Pakistani Christians in limbo after church closure

Community cries foul after parish blasted as affront to Muslim faith but new land deeds outside village still not forthcoming
Kamran Chaudhry, Nayya Sarabah
June 16, 2018

Christians have been told to remove all religious symbols from the church in Nayya Sarabah village in Pakistan’s Punjab province, which belongs to the Full Gospel Assemblies (FGA) group. (Photo by Kamran Chaudhry/

Six months after villagers in Muslim-majority Nayya Sarabah in Pakistan’s Punjab province colluded with police to shut down the only Christian church in the village, negotiations remain deadlocked pending a new land deal.

Christians claim they are being persecuted after the church, run by Pastor Samuel Masih, held its last service in December and has since been sealed, with orders in June to remove all religious symbols and traces of Christianity from the property.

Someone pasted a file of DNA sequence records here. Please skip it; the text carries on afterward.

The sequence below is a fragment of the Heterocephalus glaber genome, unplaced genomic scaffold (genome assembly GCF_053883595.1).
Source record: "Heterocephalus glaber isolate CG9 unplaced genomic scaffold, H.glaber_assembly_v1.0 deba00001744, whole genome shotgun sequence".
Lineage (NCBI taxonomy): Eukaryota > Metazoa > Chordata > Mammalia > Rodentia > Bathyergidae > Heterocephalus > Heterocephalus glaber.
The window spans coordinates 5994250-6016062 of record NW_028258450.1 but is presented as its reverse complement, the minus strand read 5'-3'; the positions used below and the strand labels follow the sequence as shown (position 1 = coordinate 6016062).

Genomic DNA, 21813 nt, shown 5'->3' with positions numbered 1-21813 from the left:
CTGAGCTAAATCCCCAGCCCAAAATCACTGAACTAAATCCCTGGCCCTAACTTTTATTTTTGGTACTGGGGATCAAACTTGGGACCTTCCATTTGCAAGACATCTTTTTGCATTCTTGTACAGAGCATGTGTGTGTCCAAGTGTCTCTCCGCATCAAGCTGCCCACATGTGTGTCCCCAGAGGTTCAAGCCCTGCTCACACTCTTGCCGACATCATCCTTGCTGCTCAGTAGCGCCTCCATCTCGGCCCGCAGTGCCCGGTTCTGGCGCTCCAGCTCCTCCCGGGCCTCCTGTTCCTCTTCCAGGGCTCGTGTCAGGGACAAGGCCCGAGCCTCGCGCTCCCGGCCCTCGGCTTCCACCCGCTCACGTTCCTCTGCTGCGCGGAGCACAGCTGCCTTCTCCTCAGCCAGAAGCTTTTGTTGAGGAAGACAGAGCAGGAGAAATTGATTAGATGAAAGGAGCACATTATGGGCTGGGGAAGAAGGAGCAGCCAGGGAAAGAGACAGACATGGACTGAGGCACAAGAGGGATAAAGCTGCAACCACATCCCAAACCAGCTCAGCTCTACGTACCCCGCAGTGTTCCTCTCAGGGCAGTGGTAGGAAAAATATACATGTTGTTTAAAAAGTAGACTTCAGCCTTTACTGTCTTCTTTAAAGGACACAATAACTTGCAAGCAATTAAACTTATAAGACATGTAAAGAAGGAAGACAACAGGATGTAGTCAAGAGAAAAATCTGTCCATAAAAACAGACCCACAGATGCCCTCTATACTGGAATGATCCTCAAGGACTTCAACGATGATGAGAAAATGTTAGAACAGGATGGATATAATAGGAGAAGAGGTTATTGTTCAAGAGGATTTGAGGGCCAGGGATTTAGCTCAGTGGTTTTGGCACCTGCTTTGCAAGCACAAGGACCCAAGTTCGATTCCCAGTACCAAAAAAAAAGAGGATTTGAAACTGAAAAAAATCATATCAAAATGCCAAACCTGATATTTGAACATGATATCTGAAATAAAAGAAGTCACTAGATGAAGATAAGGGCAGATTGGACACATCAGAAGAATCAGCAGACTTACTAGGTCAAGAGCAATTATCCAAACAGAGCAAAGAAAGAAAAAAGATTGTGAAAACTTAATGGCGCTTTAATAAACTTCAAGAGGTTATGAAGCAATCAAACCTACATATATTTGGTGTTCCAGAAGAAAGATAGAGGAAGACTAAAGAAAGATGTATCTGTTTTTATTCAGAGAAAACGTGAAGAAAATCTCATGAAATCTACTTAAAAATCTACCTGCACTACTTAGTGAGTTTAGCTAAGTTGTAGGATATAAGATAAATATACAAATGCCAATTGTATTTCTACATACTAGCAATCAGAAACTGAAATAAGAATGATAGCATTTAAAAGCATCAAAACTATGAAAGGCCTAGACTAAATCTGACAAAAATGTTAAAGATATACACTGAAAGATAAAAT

The community of 40 Christian families in this village of 400 people in Toba Tek Singh district near Faisalabad has since been holding weekly prayers in their homes.

But they claim they are being treated unfairly in not being able to practice their religion freely and are now operating under almost impossible conditions.

“We paid to have this church built,” said 70-year-old Christian Rafaqat Masih, a retired army officer and union councilor for minorities who is at the vanguard of efforts to resolve the issue

“You can still smell the fresh paint. ”


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